I received this book as part of the LibraryThing Early Reviewers Program and quite enjoyed it. I wasn’t aware until I got the book that it is the second book in the Fairwick Trilogy by Juliet Dark, but not having read the first book in this series, it didn’t detract a whole lot from the overall story. Enough recapping was provided throughout the book that I wasn’t ever “lost”. My main fear when I picked up this book was that it would be too “dark” since the first novel in this series is titled Demon Lover and that kinda put me off, but it really wasn’t too bad. There were parts where it was bit too “witchcrafty” for my taste (which is saying something since Fantasy is my favorite genre) but I just skimmed over those parts and didn’t miss anything of importance. The Water Witch was a super addicting read and I finished it within a day, a busy day. However, be prepared for a doozy of an ending where you scramble to find out when the last book in the trilogy comes out. (If anyone has more luck finding out, let me know!)
Callie, the main heroine, is having trouble controlling her erratic magic and seems to keep causing problems within the mortal world by accidentally letting not-so-nice fey creatures through the doorway. Now the Grove, the all female witch counsel, wants to permanently close the doorway into the fey world so no more fey can get out, but not all of the fey creatures are evil and some of them need to enter the mortal world to survive. And Callie just so happens to be a doorkeeper, which means she is able to open and close the doorway if she can learn to control her magic. However, gaining power over her magic isn’t the only problem she’s facing; Callie still doesn’t know what it is to love. She doesn’t know if she loved the incubus she is trying to get over or if she maybe still wants to love him. There are many interesting characters within this story too (however, I couldn’t keep their names straight) like Norse demigods, brownies, a creative version of knitting Norse fates, a Faerie goddess, and many, many more. Overall, a pretty fun and very fast read.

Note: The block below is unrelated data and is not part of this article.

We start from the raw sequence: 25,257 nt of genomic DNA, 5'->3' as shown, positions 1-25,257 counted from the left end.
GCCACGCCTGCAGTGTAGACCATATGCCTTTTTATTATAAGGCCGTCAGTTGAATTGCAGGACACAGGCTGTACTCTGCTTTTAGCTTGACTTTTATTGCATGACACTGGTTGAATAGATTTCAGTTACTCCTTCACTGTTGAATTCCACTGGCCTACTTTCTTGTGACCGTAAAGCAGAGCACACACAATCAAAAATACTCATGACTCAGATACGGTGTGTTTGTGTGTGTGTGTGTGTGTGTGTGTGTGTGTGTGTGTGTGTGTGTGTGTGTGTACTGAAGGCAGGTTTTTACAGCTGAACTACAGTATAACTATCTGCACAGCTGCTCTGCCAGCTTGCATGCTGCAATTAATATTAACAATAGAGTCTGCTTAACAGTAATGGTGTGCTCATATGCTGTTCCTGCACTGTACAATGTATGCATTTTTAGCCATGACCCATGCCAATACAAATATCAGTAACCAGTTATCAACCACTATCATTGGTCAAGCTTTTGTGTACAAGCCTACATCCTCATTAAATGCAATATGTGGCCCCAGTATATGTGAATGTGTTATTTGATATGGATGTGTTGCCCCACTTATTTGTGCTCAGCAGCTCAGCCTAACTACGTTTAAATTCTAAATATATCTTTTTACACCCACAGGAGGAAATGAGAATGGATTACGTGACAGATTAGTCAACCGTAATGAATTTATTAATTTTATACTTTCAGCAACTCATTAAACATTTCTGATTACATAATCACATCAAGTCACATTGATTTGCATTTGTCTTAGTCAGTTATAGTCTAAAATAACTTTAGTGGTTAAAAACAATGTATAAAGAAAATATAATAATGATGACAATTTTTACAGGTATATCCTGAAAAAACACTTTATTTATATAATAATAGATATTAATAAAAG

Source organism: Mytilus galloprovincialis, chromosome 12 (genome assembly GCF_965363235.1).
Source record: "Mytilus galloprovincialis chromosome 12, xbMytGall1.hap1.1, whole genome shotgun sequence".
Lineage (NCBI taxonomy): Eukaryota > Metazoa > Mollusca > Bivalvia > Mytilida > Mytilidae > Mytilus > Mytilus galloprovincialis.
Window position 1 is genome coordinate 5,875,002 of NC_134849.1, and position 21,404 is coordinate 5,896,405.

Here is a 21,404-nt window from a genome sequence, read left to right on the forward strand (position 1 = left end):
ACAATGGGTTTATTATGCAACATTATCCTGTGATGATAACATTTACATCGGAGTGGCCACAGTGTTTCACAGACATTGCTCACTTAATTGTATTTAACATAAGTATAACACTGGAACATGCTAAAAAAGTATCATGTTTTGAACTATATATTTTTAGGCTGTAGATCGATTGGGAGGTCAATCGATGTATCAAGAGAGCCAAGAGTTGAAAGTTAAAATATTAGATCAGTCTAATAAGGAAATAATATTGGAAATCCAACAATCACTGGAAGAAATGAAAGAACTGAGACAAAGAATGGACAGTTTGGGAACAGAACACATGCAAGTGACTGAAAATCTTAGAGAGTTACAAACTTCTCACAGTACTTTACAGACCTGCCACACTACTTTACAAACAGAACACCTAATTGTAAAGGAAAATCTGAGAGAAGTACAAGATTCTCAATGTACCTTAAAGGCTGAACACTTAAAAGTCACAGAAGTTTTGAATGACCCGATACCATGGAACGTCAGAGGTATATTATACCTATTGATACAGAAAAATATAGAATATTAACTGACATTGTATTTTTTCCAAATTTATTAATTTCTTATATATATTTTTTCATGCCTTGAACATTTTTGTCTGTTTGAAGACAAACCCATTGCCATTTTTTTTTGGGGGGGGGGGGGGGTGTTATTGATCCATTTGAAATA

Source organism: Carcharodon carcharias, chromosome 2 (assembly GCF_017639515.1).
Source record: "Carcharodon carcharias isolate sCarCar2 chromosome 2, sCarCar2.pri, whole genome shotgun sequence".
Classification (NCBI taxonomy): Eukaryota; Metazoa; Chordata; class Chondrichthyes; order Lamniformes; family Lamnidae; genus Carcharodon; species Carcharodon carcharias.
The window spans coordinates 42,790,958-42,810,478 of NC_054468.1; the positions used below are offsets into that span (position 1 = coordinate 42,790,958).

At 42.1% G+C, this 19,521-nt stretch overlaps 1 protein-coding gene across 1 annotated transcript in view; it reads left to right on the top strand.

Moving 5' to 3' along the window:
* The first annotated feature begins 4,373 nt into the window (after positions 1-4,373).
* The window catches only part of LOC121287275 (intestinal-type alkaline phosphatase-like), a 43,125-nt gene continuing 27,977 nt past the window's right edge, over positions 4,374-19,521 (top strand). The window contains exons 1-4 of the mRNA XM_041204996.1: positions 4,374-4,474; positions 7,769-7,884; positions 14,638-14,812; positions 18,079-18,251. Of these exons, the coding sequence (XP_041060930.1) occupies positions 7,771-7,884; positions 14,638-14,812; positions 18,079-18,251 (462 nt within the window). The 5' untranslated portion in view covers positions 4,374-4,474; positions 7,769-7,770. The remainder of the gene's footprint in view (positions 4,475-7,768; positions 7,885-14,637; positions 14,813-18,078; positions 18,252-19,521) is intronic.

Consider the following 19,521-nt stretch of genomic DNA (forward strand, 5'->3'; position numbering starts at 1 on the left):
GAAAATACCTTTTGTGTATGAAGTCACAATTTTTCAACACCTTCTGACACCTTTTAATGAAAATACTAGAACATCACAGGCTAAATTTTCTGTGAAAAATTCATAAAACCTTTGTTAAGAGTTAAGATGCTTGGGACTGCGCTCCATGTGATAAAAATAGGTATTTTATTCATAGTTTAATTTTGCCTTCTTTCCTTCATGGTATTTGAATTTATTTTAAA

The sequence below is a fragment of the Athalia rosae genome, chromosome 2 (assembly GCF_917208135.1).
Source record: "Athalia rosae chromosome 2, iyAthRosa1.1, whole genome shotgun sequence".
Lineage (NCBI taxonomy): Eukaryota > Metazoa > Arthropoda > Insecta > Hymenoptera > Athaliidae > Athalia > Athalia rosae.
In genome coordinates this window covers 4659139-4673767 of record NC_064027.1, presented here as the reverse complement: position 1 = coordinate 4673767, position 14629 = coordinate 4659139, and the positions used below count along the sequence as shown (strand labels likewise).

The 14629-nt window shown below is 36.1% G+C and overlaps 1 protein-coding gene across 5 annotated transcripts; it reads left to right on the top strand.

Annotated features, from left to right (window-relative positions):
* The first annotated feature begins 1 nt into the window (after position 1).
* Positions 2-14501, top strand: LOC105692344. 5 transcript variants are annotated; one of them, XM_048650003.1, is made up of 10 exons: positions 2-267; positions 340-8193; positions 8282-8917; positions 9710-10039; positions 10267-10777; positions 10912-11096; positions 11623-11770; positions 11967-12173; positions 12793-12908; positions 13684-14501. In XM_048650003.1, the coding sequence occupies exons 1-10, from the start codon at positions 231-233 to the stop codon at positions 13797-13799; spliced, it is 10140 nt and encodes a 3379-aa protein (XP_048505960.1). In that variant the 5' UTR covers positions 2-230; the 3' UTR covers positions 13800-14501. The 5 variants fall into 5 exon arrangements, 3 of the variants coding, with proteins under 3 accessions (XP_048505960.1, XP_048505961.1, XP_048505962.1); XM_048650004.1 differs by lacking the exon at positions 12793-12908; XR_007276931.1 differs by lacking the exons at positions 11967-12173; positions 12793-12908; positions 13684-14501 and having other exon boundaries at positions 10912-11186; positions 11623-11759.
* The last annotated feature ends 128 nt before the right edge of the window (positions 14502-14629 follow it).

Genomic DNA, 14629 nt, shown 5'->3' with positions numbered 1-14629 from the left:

I was reminded of Harkness’ All Soul’s Trilogy, but not so dense. So if you want a quicker read like that, read this.